Wingtip Labs Blog

Why I Love My Error Logs (and You Should, Too)

Don't worry, our staff is accustomed to dumb questions.

Wingtip Labs makes a Regular Expressions Tutorial that has given hundreds of programmers the chance to learn thousands of regular expressions.

Most people beat the first few levels with no trouble: match literal text, use | for alternatives, use [] for character ranges. But pretty soon you’re matching log lines by date, or validating IP addresses, and–because this is a learning tool–people start to make mistakes.

Teaching people to correct those mistakes is hands-down the best part of my job.

It turns out the mistakes people make while learning regular expressions follow a Pareto distribution: 80% of people make the same 20% of mistakes. So if we can anticipate a relatively small number of mistakes, we can help a large number of students.

I built the first generation of mistake-following-clues (we call them Oops Advice) based on watching friends and family play the game. And, because mistakes follow the 80:20 rule, that body of advice was pretty widely useful. For example, ~half of students will put spaces around a pipe the first time they use it, just like my Dad did.

Oops Advice in action

But this week, I sat down and doubled the number of Oops Advice patterns in the app, by harvesting our error logs. Here’s how.

Find the Hot Spots

First, I needed to get the mass of data into a form where my pattern-matching unconscious could be helpful; to see student progress, and to see a lot of it all at once.

Student progress at a glance

Each row is a student who has created an account to get 10 free levels. In the progress-at-a-glance diagram, the 10 big boxes for each user are levels (green if they’ve ever beaten it), the smaller boxes inside are one attempt (the levels are generated dynamically so most students will play some levels a few times), and the pixels inside are solutions they tried. A yellow is an abandon (they saw the problem but never tried a solution), red is a failing regex, and green is a winning regex.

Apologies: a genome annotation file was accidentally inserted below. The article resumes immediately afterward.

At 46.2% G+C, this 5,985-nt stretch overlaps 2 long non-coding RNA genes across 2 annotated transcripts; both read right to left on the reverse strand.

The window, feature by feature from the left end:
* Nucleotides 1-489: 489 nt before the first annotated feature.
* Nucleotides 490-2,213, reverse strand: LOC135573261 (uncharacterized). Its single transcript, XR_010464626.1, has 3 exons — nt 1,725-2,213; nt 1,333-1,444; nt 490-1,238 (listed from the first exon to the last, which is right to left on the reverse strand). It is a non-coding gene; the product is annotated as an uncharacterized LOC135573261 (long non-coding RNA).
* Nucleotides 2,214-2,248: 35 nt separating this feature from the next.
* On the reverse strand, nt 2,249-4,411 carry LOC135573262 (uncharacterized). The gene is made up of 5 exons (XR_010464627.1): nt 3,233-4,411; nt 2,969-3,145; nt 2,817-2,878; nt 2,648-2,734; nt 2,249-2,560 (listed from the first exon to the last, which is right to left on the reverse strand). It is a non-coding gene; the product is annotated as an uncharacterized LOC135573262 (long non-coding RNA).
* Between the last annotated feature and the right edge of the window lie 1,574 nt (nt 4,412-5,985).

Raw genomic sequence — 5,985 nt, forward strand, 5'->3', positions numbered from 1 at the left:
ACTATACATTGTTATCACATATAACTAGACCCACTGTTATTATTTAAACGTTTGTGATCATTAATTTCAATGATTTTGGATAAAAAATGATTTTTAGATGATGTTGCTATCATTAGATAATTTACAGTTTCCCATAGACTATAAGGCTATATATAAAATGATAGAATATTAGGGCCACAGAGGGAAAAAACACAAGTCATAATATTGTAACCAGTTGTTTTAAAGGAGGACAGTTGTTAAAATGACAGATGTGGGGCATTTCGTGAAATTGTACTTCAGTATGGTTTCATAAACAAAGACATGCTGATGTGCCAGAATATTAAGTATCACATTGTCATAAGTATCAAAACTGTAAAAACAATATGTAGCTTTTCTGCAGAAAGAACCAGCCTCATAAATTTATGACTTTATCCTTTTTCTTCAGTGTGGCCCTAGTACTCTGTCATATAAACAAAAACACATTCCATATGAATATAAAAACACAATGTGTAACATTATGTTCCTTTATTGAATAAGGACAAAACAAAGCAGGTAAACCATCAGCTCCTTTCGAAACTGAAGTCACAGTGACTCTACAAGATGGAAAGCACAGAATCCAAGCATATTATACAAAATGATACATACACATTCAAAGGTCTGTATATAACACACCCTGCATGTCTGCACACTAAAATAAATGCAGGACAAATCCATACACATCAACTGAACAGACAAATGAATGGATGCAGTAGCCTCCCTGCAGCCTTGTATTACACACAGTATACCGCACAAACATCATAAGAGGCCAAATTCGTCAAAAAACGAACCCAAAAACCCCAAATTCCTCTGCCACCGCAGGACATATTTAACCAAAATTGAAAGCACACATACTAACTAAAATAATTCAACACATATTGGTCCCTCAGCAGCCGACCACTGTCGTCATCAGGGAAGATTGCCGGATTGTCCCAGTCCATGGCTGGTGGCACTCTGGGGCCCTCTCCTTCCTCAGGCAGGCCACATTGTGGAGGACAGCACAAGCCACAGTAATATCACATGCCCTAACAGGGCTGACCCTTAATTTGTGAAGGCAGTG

So from the glance data, I can see which levels are giving people trouble, and even how much trouble it’s giving them (reds and yellows). Then I can dig in either by student or by level to see if I can diagnose what advice to give.

Find the Patterns

Let’s look at one specific error. We’re seeing one user spend ~4 minutes solving level 32:

A few tries

What can we tell from this attempt?

  1. He’s not building the regular expression interactively (type a little, see what matches); he worked for two minutes before submitting an answer.
  2. The second answer catches one syntactical problem, an extra close paren.
  3. The “ah ha” moment came right after he submitted the second try: he forgot the space between Jun and the second numeric pattern!

In isolation, that’s an unfortunate typo. In aggregate, 1 in 7 students who try that level make that exact mistake. 14%!

Getting help when you need it

“Questions are places in your mind where answers fit.

If you haven’t asked the question, the answer has nowhere to go.”

— Clayton Christensen paraphrased by Jason Fried

A tutorial has a leg up on other applications. I know what my students’ intent is: they want to write a regex that matches all the green rows, doesn’t match any of the red rows. I can interpret every regex they submit as reaching toward that one goal, and provide the right advice just after a student makes that mistake.

We use a pretty simple JavaScript data structure to encode Oops Clues. Here’s the one for that mistake on that level:

  "pattern" : /[A-Z][a-z][a-z][^ ]/,
  "advice" : "You're missing the space between the month name and the date number."

The pattern attribute is a regex that acts on the regex the student submitted. Here I’m looking for three letters not followed by a space. And the advice is extremely contextual, to the problem the student is trying to solve in this level, and to their specific error.


  1. In-person usability testing is fantastic, but it’s an expensive way to get deep access to a few people’s thoughts. It’s especially helpful for figuring out the intent behind really perplexing mistakes.
  2. Scanning your logs is an inexpensive way to cull hundreds of mistakes, and look for wider patterns. But you’ll be forced to imagine how they got there.
  3. Intent is key. I’ve got it easy: people are playing a puzzle game. In other apps you might spend more time to figure out what they hoped would happen.
  4. Display your errors in a way your intuitive mind can suck out insights. I didn’t do this by paging through /var/log/httpd/error_log, that would have been agony.

If you liked this post, you should definitely see the regular expressions tutorial in action.